Mark Davis mark@macchiato.com
Thu, 5 Sep 2002 19:01:56 -0700

I hesitate to enter into the fray, but it is my understanding that for
LA Spanish, translators chose the best term that would be understood
in all of the countries (or may even go so far as to reword to avoid
the use of the word).
One can think of it like using "middle" instead of "center" or

That term may differ from the Spain Spanish term.

◄  “Eppur si muove” ►

----- Original Message -----
From: "Michael Everson" <everson@evertype.com>
To: <ietf-languages@iana.org>
Sent: Thursday, September 05, 2002 10:35
Subject: Re: Updated! LANGUAGE TAG REGISTRATION FORM : es-americas

> At 11:17 -0400 2002-09-05, John Cowan wrote:
> >Peter_Constable@sil.org scripsit:
> >
> >>  You're looking for a contrast that can be expressed in terms of
> >>  linguistic feature such as a pronominal difference, or a
> >>  difference. If I understand correctly, it has more to do with
lexica and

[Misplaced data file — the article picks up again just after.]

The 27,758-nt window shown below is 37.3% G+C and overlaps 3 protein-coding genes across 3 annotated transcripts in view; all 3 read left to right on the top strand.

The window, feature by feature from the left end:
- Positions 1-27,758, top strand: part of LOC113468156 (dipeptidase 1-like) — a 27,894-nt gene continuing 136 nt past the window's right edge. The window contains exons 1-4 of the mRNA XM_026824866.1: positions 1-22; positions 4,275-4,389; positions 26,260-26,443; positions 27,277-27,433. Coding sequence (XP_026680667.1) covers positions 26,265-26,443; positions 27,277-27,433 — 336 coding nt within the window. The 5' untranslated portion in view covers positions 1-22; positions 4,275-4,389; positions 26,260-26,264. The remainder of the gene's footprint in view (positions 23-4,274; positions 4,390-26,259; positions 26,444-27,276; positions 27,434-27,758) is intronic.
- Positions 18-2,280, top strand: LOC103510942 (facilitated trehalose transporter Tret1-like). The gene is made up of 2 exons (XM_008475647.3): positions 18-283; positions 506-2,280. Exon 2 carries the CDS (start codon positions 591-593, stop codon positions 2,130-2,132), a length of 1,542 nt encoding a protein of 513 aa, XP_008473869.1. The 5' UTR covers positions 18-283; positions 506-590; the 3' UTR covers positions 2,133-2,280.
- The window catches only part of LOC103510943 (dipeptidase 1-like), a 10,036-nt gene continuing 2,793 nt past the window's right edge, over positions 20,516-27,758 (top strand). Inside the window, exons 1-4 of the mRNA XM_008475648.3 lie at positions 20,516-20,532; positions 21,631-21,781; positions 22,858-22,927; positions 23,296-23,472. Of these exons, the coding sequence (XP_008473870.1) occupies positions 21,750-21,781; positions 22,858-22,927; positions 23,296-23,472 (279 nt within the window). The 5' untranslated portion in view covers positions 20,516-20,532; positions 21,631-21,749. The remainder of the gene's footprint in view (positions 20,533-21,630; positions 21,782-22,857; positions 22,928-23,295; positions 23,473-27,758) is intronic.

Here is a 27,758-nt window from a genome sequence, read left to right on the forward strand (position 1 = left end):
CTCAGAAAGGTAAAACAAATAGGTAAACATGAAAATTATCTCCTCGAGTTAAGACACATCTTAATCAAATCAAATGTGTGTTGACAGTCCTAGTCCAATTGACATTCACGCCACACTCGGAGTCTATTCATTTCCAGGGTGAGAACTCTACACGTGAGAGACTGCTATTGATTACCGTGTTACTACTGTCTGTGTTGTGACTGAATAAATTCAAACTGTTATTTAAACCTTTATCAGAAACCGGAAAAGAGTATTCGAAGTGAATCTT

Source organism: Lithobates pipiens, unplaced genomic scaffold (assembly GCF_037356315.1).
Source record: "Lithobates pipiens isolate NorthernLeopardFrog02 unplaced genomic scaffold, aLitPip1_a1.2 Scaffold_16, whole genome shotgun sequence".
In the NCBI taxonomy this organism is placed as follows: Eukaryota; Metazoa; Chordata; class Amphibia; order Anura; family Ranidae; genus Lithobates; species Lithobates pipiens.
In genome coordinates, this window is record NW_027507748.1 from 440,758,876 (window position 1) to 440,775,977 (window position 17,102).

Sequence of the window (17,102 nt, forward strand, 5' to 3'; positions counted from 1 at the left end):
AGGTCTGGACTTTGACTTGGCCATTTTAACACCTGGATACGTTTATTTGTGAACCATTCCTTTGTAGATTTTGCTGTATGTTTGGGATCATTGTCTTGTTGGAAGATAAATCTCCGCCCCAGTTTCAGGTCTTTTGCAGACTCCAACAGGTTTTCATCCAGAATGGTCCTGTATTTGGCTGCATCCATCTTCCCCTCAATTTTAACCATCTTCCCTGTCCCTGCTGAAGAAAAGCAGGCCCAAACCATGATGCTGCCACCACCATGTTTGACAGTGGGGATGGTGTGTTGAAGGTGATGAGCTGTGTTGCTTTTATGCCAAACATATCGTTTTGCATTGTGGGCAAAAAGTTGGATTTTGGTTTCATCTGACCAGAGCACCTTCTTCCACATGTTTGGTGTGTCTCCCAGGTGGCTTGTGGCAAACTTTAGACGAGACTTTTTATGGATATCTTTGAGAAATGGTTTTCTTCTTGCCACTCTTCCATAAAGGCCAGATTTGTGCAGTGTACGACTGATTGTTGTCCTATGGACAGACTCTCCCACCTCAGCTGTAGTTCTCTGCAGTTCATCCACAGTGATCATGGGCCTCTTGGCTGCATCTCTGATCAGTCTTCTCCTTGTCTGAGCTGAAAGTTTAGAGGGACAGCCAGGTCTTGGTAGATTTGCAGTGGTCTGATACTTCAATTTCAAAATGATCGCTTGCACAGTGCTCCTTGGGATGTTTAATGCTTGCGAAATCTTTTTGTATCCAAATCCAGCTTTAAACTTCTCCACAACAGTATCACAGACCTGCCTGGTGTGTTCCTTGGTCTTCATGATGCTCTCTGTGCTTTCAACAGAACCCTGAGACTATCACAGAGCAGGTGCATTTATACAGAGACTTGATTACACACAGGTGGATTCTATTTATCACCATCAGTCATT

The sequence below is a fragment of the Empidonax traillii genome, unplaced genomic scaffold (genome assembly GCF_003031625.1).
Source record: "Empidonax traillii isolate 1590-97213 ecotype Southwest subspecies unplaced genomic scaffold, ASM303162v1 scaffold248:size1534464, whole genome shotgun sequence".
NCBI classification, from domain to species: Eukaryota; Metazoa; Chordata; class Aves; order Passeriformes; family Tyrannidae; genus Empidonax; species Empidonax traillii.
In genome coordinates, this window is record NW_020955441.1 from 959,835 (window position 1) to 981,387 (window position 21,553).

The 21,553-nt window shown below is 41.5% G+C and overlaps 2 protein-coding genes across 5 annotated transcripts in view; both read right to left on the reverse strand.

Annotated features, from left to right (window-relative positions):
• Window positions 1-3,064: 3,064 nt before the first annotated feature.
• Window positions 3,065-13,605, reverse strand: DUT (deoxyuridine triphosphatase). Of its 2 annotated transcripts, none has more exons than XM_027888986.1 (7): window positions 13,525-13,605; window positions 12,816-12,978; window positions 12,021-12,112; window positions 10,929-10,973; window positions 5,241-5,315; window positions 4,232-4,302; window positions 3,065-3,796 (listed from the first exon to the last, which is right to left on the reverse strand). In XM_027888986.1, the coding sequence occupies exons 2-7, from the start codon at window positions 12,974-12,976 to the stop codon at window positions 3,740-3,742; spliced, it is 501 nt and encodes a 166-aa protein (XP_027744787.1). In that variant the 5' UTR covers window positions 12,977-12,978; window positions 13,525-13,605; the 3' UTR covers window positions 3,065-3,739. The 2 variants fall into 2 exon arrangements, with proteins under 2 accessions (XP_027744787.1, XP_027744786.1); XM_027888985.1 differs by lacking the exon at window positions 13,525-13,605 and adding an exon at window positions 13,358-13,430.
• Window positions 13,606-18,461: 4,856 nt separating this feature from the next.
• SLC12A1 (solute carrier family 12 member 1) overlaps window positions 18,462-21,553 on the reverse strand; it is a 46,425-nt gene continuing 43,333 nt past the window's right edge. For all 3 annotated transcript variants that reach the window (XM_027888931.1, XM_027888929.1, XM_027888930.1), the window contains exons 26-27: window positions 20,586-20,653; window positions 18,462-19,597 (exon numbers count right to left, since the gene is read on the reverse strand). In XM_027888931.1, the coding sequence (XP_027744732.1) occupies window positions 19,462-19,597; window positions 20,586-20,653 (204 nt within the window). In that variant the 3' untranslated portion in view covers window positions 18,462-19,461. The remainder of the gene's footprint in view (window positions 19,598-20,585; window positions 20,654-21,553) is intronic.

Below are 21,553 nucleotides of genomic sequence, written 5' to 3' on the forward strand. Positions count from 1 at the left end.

> >>  semantic ranges denoted by lexical items. The content in
question uses
> >>  vocabulary that limited in ways that result in text that is
> >>  throughout the Americas, but not necessarily elsewhere (a given
text may
> >>  happen to be acceptable elsewhere, but that is not guaranteed).
I'm sure
> >>  this has been explained already.
> >
> >Exactly so.
> Ten examples. Months ago I gave examples of the different ways the
> concept "bus" is expressed in all the countries involved. Proving
> that there is no (necessary) lexical unity in "the Americas".
> Come on, people. Facts have been requested.
> --
> Michael Everson *** Everson Typography *** http://www.evertype.com
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